When you want your children to learn chess, there are times you need to sacrifice some of your minor activities to play chess with them. Once your child developed an interest in playing chess, they will be the one to ask you to play with them. You should not miss that opportunity. Otherwise, they will get discouraged and feel they are being ignored and ultimately lose interest.
If at times you cannot avoid being too busy to play chess with your kids, then ask somebody else to play with your child.
And try to come and check out their game and be a guide, this will encourage your child and will be very interested to learn more.
7. Register with an online chess gameplay
Sometimes when we as parents are busy doing other activities, and your kids want you to play chess with them – we say that we are too busy or wait for a few minutes till your child is not interested anymore… It's not a good idea not to give your child the chance to play chess with you at that time, so what I did is I registered for several online chess games for kids and choose the best one.
Whenever she wants to play, and we need to do something else, we can still let her play online, and your kid can always call you if they need help with some moves.
You still need to watch what your kids are doing online, and it's best if you can always guide them every game. I register my daughter in chesskids.com although the platform is user-friendly, the plays are not that much helpful (I haven't go through chesskids.com that much…) for a learning kid.
8. Buy them chess related gifts
We want to encourage our kids to learn chess; we need to buy them gifts related to chess. Kids want to have fun always (we know that already), and chess can be fun for kids (some kids don't know that yet). You need to buy chess related gifts, doesn't need to be chess boards or chess books. I purchased a chess clock and gave it to my daughter; the purpose is to provide a different perspective on chess.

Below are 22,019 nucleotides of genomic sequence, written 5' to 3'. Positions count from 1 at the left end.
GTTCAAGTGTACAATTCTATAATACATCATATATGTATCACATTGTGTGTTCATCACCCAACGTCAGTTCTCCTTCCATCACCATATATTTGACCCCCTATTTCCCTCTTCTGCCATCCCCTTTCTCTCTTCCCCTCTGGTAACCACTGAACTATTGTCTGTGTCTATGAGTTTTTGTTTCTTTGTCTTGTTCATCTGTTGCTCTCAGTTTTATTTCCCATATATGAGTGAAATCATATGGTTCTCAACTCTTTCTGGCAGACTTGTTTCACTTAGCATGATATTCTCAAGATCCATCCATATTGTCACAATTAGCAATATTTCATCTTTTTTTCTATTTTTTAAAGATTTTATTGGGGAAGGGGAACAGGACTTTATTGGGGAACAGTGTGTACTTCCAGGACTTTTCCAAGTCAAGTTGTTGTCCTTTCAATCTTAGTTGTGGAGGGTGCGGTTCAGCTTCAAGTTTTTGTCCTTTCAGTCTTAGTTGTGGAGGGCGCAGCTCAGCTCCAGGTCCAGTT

When I bought the chess clock, my daughter started asking me about it and was interested in using it. And just like that, I got my daughter interested and her attention…
I just told her that we need to play chess and use the chess clock as a timer, and I even told her the features of the chess clock and let her tinker with it for a while.
Afterward, she is the one asking me to play chess with the clock!:) It doesn't have to be a chess clock; you can buy something that you know can be interesting to your kids (as long as it can be related to chess).
9. Let them play other games or toys
Just let them play other games they want… You can't just force teaching chess to your kids all the time; they will get bored, annoyed or even lose interest if you keep on giving chess lectures. Let your kids play with other toys; they are just kids after all. I wouldn't want to deprive them of playing different games besides chess.
If you feel that your kids are going to lose interest from chess once they do other activities, watch a chess movie (read tip number 4) that is interesting and gives them more inspiration to play chess.
Whenever I let my daughter play with her other toys, she sometimes is the first one to ask me to play chess with her after she is done playing with her other toys
10. Don't give them a comfortable win
When I started teaching my daughter chess, I let her win an easy game most of the time… My purpose was to keep her interests going by letting her win, but what I think is happening was that she is no longer thinking of her strategy to win the game.
I was just giving her tips and an easy game to win. When I started playing a bit serious and not giving her any tips or ideas, she began to complain at first, and I told her that she needs to think of her strategy to beat me.
Allow your kids to build their strategy in chess without expecting any tips from you and letting them win an easy game. It's essential for them to experience losing a game and learn how to bounce back from it.
You may also be interested in learning more about “how to improve your chess ratings“
11. Buy a chess book made for children
I bought my daughter a chess book for kids; I encourage her to learn more about chess by reading a chess kid-friendly book. I purposely chose a chess book that has a lot of pictures and looks just like an ordinary children's book. This can excite them, and they will be encouraged to scan and read the book. The best thing to do is to read the book together and go through it the first time.
Once she understands some of the contents inside the book, then you can let your kids do it on their own.